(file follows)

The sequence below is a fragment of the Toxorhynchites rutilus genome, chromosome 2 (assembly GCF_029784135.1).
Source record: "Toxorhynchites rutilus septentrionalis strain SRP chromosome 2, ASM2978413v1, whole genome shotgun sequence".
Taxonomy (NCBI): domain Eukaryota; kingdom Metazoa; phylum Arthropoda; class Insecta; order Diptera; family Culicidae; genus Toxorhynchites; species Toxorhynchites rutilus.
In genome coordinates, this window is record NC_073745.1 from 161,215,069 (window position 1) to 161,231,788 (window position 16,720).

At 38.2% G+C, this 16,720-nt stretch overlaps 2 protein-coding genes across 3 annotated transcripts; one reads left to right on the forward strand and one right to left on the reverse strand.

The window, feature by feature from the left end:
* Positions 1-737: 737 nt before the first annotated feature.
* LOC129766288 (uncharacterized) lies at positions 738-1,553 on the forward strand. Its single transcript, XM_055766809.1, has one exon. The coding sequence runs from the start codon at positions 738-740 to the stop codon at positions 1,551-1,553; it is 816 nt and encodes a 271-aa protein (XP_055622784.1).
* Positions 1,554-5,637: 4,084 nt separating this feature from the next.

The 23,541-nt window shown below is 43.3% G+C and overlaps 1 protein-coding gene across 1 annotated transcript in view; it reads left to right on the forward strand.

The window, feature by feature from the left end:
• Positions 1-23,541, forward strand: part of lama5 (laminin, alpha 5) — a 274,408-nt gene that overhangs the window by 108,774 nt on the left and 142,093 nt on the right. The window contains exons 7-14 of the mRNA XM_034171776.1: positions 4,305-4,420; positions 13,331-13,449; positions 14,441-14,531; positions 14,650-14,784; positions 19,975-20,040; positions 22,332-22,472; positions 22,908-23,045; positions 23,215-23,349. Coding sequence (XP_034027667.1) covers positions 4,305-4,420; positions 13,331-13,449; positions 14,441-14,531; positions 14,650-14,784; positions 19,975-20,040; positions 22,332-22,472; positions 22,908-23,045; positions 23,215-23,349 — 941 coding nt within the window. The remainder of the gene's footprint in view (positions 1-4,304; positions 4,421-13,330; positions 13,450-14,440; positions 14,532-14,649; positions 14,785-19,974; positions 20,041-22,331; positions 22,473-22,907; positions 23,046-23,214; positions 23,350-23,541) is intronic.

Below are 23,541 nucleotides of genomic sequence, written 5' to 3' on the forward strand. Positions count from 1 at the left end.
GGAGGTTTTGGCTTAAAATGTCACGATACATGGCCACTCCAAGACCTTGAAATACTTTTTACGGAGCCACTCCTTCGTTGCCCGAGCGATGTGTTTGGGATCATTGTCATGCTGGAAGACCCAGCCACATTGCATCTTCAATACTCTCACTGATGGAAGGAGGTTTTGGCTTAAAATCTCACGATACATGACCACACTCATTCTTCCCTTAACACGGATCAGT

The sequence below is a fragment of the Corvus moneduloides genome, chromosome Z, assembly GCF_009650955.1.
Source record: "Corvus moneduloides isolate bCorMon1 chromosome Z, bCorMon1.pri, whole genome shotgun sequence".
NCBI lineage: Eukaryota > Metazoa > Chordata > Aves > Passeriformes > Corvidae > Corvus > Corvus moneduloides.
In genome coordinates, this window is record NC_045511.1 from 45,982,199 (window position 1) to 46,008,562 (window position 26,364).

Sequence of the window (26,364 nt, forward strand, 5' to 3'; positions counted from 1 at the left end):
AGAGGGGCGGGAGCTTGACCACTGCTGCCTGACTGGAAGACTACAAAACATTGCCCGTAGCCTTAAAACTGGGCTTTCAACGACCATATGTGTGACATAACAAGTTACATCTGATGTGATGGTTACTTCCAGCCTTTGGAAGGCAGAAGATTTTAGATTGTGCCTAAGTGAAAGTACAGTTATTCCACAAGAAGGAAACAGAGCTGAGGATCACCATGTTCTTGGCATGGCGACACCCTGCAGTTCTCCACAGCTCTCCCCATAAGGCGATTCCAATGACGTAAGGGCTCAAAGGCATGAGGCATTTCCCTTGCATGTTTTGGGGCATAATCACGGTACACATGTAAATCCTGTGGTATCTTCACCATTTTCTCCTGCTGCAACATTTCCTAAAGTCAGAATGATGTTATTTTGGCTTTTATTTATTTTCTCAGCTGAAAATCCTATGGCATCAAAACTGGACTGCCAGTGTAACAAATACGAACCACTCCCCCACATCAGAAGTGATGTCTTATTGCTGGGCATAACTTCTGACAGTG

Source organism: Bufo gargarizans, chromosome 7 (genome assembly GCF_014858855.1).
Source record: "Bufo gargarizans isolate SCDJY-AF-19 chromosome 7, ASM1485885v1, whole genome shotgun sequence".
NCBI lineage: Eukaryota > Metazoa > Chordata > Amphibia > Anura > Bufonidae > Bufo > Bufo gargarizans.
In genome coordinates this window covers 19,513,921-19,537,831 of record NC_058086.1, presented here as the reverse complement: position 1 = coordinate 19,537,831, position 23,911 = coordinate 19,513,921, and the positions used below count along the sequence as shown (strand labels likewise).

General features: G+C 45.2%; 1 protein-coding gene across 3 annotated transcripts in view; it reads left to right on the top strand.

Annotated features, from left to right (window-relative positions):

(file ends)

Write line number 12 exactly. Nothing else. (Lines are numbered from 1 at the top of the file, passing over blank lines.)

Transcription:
• Positions 1-23,541, forward strand: part of lama5 (laminin, alpha 5) — a 274,408-nt gene that overhangs the window by 108,774 nt on the left and 142,093 nt on the right. The window contains exons 7-14 of the mRNA XM_034171776.1: positions 4,305-4,420; positions 13,331-13,449; positions 14,441-14,531; positions 14,650-14,784; positions 19,975-20,040; positions 22,332-22,472; positions 22,908-23,045; positions 23,215-23,349. Coding sequence (XP_034027667.1) covers positions 4,305-4,420; positions 13,331-13,449; positions 14,441-14,531; positions 14,650-14,784; positions 19,975-20,040; positions 22,332-22,472; positions 22,908-23,045; positions 23,215-23,349 — 941 coding nt within the window. The remainder of the gene's footprint in view (positions 1-4,304; positions 4,421-13,330; positions 13,450-14,440; positions 14,532-14,649; positions 14,785-19,974; positions 20,041-22,331; positions 22,473-22,907; positions 23,046-23,214; positions 23,350-23,541) is intronic.